Some of Argueta’s works include El valle de las Hamacas (Editorial Ariel, Buenos Aires, 1977), Un hombre por la patria (poetry, Editorial Universitaria, San Salvador, 1968), En el costado de la luz (poetry, EU, San Salvador, 1968), Caperucita en la zona roja / Little Red Riding Hood in the Red Light District (Casa de las Américas Prize 1977, various editions), Un día en la vida / One Day of Life (1980), Cuzcatlán, donde bate la mar del sur / Cuzcatlán, Where the Southern Sea Beats (1986), Milagro de la Paz / A Place Called Milagro de la Paz (San Salvador, Istmo Editores, 1995) Siglo de O(G)ro (San Salvador, DPI, 1997). A characteristic of Argueta’s writing style present in the majority of his works is the use of Salvadoran Spanish vernacular and slang. Argueta considers this a way to express and preserve some of El Salvador’s cultural identity.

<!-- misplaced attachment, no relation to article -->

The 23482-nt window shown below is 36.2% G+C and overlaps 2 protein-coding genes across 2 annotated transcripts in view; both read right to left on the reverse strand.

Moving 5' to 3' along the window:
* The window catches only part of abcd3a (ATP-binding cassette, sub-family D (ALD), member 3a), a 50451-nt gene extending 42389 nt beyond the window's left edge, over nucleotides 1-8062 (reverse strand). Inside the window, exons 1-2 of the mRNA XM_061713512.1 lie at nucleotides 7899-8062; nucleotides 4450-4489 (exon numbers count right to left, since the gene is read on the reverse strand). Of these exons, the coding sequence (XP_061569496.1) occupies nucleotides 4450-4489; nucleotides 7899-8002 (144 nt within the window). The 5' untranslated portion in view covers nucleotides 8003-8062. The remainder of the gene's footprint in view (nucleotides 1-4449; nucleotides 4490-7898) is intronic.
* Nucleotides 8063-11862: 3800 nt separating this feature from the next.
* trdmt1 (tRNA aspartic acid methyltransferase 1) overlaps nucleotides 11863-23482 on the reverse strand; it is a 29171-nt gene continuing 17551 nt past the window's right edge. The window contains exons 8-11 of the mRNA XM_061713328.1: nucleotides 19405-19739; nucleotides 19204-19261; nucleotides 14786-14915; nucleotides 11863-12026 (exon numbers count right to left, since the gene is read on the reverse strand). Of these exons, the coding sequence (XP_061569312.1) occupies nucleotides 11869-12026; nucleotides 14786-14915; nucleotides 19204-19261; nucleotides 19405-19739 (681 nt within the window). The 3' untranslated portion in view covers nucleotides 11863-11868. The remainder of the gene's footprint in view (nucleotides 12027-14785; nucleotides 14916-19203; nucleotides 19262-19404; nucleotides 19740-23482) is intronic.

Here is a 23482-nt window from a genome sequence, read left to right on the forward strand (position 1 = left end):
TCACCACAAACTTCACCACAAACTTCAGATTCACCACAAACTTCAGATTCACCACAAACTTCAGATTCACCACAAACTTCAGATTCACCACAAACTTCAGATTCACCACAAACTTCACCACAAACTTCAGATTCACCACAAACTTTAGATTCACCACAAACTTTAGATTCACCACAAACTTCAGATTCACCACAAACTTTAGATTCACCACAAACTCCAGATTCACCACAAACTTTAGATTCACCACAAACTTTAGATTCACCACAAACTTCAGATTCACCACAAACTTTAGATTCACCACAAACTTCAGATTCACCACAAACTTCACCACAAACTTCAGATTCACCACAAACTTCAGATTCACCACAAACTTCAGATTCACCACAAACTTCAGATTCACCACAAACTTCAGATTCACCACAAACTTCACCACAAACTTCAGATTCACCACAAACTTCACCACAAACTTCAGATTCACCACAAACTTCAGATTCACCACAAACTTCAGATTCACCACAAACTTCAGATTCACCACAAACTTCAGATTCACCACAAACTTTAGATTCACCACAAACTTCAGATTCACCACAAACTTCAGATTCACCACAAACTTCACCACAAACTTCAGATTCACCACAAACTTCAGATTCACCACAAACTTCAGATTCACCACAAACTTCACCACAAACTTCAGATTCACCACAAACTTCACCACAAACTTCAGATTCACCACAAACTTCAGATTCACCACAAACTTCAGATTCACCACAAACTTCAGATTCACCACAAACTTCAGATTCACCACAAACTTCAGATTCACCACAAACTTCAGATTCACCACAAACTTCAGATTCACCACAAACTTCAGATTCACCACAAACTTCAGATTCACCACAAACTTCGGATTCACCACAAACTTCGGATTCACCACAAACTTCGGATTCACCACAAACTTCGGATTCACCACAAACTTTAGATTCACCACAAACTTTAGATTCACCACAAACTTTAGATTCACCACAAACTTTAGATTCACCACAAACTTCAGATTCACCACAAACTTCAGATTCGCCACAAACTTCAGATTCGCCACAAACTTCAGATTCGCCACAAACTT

Argueta is best known for his book One Day of Life, which has been translated into over 12 languages. The book takes the reader through one day of the life of Lupe, the main character. Lupe is a grandmother in a small vi